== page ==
Washington – On April 28, 1970, the nation took notice for the first time Labor Memorial Day At a time when an estimated 38 people died on the job in the United States each day. More than a half century later, this annual honor lives on as does the relentless efforts of the US Department of Labor’s Occupational Safety and Health Administration and the Mine Safety and Health Administration to help protect the lives of our nation’s workers.
Today, work-related injuries claim approximately 14 lives each day in the United States, which is one loss every 101 minutes. There have been 5,190 such deaths in 2024. Worker Remembrance Day honors these people, all the fallen workers before them, and the survivors who are left to grieve and carry on.
In 2023, families, friends, co-workers, and others will gather on Friday, April 28 at events across the country to honor people who have died at work.
“On Workers Remembrance Day, as we remember the people whose jobs took their lives, we must recognize that behind these numbers, there are people who grieve every loss. For them, these stats are loved ones: they are parents, children, siblings, relatives, friends or colleagues at work. work,” said Assistant Secretary of Occupational Safety and Health Doug Parker. “On this Remembrance Day, we must reflect on what might have prevented their loss and commit ourselves to doing everything we can – and everything that can be done – to protect workers and to fulfill our moral obligation and duty as a nation to protect workers.”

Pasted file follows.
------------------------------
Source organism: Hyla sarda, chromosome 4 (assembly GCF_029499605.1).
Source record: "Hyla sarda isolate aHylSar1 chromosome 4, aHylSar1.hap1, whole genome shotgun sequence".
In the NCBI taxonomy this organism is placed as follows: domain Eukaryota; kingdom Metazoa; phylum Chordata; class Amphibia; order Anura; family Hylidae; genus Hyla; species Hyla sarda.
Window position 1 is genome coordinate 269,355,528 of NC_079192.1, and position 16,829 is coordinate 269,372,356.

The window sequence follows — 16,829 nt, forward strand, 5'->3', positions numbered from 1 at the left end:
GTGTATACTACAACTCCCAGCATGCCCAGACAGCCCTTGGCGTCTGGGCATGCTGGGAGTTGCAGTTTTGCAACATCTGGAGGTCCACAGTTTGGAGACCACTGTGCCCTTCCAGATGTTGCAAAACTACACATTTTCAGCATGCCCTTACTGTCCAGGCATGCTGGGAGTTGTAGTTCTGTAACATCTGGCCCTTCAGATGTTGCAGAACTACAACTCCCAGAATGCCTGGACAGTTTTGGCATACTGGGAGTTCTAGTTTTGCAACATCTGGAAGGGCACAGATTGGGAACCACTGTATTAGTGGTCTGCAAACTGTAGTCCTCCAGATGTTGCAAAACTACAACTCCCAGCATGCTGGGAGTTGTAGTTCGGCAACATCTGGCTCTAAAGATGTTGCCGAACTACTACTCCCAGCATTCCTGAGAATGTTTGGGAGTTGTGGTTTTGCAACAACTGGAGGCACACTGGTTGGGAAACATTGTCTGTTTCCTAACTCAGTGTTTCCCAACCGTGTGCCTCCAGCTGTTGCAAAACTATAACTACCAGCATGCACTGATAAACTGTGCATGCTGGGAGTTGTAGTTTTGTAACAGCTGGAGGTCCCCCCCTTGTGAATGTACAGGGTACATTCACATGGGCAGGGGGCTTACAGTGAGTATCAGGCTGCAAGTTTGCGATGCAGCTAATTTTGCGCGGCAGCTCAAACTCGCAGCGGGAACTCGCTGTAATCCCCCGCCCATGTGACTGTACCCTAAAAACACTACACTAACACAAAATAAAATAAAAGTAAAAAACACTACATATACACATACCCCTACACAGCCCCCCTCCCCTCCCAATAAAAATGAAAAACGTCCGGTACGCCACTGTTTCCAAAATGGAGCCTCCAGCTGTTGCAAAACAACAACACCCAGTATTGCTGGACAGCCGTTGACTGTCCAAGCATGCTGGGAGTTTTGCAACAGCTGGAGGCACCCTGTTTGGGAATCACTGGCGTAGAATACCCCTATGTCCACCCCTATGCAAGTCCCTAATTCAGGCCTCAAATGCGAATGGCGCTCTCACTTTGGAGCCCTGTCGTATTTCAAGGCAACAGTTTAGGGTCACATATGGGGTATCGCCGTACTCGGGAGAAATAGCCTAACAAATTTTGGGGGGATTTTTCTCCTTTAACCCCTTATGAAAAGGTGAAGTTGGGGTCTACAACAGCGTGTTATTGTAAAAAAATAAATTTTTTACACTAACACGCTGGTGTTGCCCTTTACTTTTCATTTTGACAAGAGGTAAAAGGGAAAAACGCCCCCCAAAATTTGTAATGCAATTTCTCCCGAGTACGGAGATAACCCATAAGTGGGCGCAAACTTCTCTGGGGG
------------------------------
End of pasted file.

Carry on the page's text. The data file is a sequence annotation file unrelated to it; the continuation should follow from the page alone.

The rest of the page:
Assistant Secretary of Occupational Safety and Health Doug Parker and Assistant Secretary of Mine Safety and Health Christopher Williamson will host the National Workers Remembrance Day celebration. Broadcasting via the Internet from the Ministry’s headquarters in Washington on April 27 at 1 p.m. EST. They will be joined by AFL-CIO President Liz Schuller and Vice President of Workplace Support and Memorial Wanda Ingracia, whose husband Pablo Murillo was one of three workers killed in a 2005 industrial explosion in New Jersey.
“On Worker Remembrance Day, we come together to remember those workers we lost, including those who suffered toxic exposures on the job that led to fatal illnesses that were entirely preventable,” said Assistant Secretary for Mine Safety and Health Chris Williamson. “Repeated and prolonged exposure to unsafe levels of coal dust, silica, and diesel exhaust can slowly strip miners of their livelihood, dignity, and ultimately their lives. We must honor their loss by doing everything we can to protect the health and safety of our country’s miners.”
Across the United States, OSHA and MSHA representatives will participate in Memorial Day events for local workers. They will join families, workers, labor unions, advocates and others to remember the lives lost and to raise awareness of workplace safety to help prevent future tragedies. Find a local Labor Memorial Day event.
Watch the Workers’ Memorial Day event online from Washington, D.C. on April 27.